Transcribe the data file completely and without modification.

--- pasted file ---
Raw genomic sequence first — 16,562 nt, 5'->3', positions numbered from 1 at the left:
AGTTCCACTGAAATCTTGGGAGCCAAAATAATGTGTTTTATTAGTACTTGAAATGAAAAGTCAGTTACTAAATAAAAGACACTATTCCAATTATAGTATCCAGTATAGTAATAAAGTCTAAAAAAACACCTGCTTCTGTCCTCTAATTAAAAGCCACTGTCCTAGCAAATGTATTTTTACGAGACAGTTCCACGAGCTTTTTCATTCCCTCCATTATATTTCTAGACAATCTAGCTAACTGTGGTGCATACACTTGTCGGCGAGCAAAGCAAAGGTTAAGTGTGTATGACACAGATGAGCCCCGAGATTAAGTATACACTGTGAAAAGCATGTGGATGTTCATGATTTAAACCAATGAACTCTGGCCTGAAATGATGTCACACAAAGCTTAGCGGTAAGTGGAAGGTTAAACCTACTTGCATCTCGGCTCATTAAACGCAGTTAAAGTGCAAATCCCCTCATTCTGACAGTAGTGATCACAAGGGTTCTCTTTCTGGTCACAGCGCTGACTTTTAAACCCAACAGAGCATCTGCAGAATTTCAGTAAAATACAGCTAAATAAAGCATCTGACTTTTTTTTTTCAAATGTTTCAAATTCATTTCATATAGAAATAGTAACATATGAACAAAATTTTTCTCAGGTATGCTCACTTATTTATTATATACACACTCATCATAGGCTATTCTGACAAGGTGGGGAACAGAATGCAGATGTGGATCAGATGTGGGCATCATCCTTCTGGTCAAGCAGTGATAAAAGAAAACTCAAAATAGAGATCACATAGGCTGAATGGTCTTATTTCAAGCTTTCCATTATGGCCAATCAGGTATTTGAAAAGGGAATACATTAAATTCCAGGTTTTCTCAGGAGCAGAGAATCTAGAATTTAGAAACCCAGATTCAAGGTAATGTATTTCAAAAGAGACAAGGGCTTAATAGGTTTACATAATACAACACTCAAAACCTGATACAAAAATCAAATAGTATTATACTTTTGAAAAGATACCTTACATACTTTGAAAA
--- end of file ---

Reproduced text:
Raw genomic sequence first — 16,562 nt, 5'->3', positions numbered from 1 at the left:
AGTTCCACTGAAATCTTGGGAGCCAAAATAATGTGTTTTATTAGTACTTGAAATGAAAAGTCAGTTACTAAATAAAAGACACTATTCCAATTATAGTATCCAGTATAGTAATAAAGTCTAAAAAAACACCTGCTTCTGTCCTCTAATTAAAAGCCACTGTCCTAGCAAATGTATTTTTACGAGACAGTTCCACGAGCTTTTTCATTCCCTCCATTATATTTCTAGACAATCTAGCTAACTGTGGTGCATACACTTGTCGGCGAGCAAAGCAAAGGTTAAGTGTGTATGACACAGATGAGCCCCGAGATTAAGTATACACTGTGAAAAGCATGTGGATGTTCATGATTTAAACCAATGAACTCTGGCCTGAAATGATGTCACACAAAGCTTAGCGGTAAGTGGAAGGTTAAACCTACTTGCATCTCGGCTCATTAAACGCAGTTAAAGTGCAAATCCCCTCATTCTGACAGTAGTGATCACAAGGGTTCTCTTTCTGGTCACAGCGCTGACTTTTAAACCCAACAGAGCATCTGCAGAATTTCAGTAAAATACAGCTAAATAAAGCATCTGACTTTTTTTTTTCAAATGTTTCAAATTCATTTCATATAGAAATAGTAACATATGAACAAAATTTTTCTCAGGTATGCTCACTTATTTATTATATACACACTCATCATAGGCTATTCTGACAAGGTGGGGAACAGAATGCAGATGTGGATCAGATGTGGGCATCATCCTTCTGGTCAAGCAGTGATAAAAGAAAACTCAAAATAGAGATCACATAGGCTGAATGGTCTTATTTCAAGCTTTCCATTATGGCCAATCAGGTATTTGAAAAGGGAATACATTAAATTCCAGGTTTTCTCAGGAGCAGAGAATCTAGAATTTAGAAACCCAGATTCAAGGTAATGTATTTCAAAAGAGACAAGGGCTTAATAGGTTTACATAATACAACACTCAAAACCTGATACAAAAATCAAATAGTATTATACTTTTGAAAAGATACCTTACATACTTTGAAAA